UN: Ukraine nuclear power plant loses external power link

BERLIN (AP) — The U.N. nuclear watchdog says that Ukraine’s Zaporizhzhia nuclear power plant, the biggest in Europe, has lost its last remaining external power source as a result of renewed shelling and is now relying on emergency diesel generators. The International Atomic Energy Agency said that the plant’s link to a 750-kilovolt line was cut at around 1 a.m. Saturday. It cited official information from Ukraine as well as reports from IAEA experts at the site, which is held by Russian forces. All six reactors at the plant are shut down but they still require electricity for cooling and other safety functions. The IAEA said plant engineers have begun work to repair the damaged power line.

Sabotage hits trains in north Germany, forcing 3-hour halt

BERLIN (AP) — Authorities in Germany say a key train communications system has been targeted by sabotage. That forced both passenger and cargo trains to halt for nearly three hours across a swath of northwestern Germany on Saturday. Operator Deutsche Bahn said the problem was a “failure of the digital train radio system” and it had been resolved but that some disruptions could still be expected. Germany’s transport minister said cables that are “essential for handling railway traffic safely” were deliberately severed at two separate locations. He said Germany’s federal police were investigating the attack.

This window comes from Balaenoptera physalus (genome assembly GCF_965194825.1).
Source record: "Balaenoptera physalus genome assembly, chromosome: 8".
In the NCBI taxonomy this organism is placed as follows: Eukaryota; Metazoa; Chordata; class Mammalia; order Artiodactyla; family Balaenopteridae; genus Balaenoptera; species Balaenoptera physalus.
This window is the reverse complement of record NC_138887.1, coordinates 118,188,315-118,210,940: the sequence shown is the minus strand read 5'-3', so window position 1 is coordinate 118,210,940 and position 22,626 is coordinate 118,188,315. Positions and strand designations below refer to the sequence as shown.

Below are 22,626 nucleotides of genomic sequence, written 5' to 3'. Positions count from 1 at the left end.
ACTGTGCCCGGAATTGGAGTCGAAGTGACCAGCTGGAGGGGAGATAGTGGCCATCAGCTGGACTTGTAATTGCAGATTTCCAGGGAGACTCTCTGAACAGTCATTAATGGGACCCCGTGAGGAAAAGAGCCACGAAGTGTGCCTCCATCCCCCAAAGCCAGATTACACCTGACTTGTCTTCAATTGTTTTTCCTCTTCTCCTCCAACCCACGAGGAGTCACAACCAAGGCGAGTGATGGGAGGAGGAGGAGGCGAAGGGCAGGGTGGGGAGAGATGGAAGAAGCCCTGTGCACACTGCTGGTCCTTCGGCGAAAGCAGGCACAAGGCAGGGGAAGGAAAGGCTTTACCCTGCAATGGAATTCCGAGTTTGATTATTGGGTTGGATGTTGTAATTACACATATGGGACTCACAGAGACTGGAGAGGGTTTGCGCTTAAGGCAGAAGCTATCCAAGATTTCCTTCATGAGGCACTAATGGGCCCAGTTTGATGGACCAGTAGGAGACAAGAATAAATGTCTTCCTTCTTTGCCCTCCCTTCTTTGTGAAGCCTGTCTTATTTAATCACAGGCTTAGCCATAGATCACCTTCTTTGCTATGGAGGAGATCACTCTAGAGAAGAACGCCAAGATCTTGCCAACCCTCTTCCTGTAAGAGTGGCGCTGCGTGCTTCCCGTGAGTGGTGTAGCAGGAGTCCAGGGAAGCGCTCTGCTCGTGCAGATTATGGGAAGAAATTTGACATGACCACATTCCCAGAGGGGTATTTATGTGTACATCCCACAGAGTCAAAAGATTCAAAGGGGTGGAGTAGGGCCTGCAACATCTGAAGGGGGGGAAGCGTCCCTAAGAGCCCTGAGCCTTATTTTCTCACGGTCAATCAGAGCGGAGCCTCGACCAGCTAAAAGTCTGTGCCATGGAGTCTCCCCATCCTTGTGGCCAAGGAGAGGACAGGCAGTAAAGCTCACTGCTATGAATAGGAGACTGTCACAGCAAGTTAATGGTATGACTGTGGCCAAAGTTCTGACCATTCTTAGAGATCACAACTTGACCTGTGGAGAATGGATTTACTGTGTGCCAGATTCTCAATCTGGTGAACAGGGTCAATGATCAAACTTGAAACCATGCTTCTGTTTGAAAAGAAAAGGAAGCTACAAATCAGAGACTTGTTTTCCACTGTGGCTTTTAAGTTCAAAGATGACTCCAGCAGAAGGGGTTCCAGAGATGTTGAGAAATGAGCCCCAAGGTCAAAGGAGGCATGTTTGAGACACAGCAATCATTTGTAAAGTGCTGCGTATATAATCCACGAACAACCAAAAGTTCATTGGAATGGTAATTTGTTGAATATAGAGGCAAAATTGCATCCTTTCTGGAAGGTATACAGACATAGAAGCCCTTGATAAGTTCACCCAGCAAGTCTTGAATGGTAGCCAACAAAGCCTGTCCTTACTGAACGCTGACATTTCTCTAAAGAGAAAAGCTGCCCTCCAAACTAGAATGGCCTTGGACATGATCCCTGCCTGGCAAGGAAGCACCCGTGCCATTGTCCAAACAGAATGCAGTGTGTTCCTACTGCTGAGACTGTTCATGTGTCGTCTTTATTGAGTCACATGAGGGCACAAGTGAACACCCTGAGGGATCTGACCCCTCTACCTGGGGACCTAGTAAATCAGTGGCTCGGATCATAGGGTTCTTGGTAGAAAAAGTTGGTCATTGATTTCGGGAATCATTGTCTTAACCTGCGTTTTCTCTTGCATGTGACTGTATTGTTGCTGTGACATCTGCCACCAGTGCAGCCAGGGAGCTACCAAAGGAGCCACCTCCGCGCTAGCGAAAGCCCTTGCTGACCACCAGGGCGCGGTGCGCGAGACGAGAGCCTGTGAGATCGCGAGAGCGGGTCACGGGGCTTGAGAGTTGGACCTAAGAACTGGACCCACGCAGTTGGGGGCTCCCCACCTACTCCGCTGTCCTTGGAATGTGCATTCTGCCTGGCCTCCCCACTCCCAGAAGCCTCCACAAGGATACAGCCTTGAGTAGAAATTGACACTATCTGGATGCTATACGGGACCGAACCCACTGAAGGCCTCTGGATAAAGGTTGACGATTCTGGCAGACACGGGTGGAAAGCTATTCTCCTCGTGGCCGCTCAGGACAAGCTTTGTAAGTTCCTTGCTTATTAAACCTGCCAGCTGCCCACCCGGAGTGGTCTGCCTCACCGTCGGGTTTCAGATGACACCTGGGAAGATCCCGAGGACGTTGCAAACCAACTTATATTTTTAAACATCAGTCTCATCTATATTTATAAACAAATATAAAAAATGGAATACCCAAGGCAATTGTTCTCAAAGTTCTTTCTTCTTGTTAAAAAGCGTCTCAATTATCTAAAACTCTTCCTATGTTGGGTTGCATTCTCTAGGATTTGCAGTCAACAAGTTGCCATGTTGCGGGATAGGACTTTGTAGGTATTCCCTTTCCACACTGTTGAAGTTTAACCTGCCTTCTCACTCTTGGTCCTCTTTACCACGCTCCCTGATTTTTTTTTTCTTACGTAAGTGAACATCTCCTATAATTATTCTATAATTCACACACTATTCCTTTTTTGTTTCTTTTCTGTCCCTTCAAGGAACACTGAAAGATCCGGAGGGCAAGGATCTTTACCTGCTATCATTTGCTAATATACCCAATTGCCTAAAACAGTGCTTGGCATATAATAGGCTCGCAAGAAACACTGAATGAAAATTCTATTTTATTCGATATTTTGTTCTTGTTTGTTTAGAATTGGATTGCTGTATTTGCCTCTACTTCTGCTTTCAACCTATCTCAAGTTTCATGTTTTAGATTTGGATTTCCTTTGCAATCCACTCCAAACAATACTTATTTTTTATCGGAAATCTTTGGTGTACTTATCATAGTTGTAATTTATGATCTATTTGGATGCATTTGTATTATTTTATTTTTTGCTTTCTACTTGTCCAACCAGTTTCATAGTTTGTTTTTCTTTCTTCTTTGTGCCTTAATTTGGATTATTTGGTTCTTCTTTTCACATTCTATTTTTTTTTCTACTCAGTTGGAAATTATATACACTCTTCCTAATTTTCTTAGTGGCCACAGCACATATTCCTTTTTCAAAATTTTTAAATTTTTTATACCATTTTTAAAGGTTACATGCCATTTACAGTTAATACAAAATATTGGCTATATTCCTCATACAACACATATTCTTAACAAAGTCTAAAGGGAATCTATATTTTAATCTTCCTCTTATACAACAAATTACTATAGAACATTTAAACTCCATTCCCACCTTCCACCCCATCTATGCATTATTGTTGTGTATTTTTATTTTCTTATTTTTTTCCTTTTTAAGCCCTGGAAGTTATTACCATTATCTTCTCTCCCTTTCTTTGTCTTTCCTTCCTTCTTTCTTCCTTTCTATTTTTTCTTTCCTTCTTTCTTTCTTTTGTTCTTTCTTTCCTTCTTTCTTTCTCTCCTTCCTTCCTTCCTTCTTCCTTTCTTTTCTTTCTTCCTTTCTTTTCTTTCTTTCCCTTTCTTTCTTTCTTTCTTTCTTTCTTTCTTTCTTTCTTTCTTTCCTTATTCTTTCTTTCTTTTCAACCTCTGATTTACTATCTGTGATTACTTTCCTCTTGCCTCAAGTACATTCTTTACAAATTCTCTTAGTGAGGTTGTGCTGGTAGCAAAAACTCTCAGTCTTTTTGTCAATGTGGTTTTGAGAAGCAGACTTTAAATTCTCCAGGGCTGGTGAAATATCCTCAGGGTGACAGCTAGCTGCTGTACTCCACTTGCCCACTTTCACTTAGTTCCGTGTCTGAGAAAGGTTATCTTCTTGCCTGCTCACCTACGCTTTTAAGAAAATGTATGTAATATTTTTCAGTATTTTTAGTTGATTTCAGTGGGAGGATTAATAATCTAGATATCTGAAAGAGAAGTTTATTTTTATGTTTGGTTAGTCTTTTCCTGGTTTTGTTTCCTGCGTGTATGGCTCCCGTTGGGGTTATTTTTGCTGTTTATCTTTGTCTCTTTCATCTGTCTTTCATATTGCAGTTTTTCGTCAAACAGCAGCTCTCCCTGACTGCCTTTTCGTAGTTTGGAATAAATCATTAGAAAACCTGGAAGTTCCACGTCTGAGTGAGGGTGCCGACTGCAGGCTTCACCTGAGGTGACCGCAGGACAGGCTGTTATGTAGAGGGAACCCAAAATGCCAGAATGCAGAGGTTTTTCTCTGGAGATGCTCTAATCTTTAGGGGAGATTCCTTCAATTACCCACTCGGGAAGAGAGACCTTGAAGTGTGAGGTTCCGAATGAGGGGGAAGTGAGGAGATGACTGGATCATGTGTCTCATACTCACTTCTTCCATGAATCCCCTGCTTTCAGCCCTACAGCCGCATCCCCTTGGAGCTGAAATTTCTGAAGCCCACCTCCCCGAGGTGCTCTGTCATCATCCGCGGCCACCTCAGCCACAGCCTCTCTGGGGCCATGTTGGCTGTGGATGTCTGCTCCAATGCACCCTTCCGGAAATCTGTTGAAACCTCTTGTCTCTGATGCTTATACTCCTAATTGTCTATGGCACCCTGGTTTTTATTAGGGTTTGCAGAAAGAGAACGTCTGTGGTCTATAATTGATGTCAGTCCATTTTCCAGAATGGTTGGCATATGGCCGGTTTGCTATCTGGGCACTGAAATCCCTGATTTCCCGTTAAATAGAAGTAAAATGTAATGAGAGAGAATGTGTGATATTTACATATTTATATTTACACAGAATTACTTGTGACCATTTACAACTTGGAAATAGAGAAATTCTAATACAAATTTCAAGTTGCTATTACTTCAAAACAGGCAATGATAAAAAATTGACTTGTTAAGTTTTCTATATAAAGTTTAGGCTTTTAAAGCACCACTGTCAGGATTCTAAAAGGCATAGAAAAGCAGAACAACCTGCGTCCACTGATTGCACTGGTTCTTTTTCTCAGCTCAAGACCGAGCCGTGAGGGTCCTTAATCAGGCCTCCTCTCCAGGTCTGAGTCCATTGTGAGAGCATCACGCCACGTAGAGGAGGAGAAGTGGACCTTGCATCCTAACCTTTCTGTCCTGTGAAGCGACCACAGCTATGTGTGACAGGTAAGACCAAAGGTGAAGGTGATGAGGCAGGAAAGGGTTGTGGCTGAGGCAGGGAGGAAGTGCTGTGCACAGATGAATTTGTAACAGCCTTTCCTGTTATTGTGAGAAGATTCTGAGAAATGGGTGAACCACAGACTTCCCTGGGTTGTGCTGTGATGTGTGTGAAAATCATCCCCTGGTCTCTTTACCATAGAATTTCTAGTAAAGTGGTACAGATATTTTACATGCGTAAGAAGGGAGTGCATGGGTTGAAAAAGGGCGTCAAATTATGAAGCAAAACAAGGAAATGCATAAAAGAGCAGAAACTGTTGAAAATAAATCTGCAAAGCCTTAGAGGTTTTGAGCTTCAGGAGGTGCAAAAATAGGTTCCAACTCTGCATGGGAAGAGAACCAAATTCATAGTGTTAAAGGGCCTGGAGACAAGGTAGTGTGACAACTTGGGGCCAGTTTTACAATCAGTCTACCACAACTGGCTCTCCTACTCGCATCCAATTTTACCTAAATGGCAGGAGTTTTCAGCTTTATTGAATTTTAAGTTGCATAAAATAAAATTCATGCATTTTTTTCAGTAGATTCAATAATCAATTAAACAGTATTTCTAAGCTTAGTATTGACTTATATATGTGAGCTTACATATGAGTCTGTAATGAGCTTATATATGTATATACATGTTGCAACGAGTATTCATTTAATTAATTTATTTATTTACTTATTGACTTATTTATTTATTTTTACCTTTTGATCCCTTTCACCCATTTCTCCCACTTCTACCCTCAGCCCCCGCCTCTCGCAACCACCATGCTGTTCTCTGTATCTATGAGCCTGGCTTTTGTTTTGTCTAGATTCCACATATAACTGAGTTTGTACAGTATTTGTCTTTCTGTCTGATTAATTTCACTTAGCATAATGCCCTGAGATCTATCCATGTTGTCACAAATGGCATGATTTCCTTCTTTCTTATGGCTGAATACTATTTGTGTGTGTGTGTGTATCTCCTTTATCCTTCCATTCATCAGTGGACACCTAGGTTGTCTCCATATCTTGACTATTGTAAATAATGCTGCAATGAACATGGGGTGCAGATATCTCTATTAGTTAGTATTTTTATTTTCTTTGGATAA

Death toll rises to 10 in blast at gas station in Ireland

LONDON (AP) — Authorities say 10 people have been killed in an explosion that destroyed a gas station in a small village in northwest Ireland. Police say the victims were four men, three women, two teenagers and a girl of primary school age. Eight people have been hospitalized. Police investigating the cause of the blast say evidence suggests it was accidental. The blast tore through the Applegreen service station in Creeslough in County Donegal on Friday. Emergency responders from Ireland and neighboring Northern Ireland are involved in the search and rescue operation. Irish Prime Minister Micheál Martin said it was one of the “darkest of days for Donegal and the entire country.”

Latest in string of strikes brings most UK trains to a halt

LONDON (AP) — Most train services across Britain have been canceled as thousands of rail workers staged the latest in a string of strikes over jobs, pay and working conditions. Saturday’s 24-hour walkout by 40,000 cleaners, signalers, maintenance workers and station staff was the third in a week. The action is part of a surging wave of strikes from workers seeking pay raises to keep up with inflation that is running at almost 10%. Only about 20% of train services are expected to run with disruption spilling over into Sunday morning. Unions accuse the government of preventing train companies from making a deal to end the dispute. The government denies that and has urged unions to work with employers and “not against them.”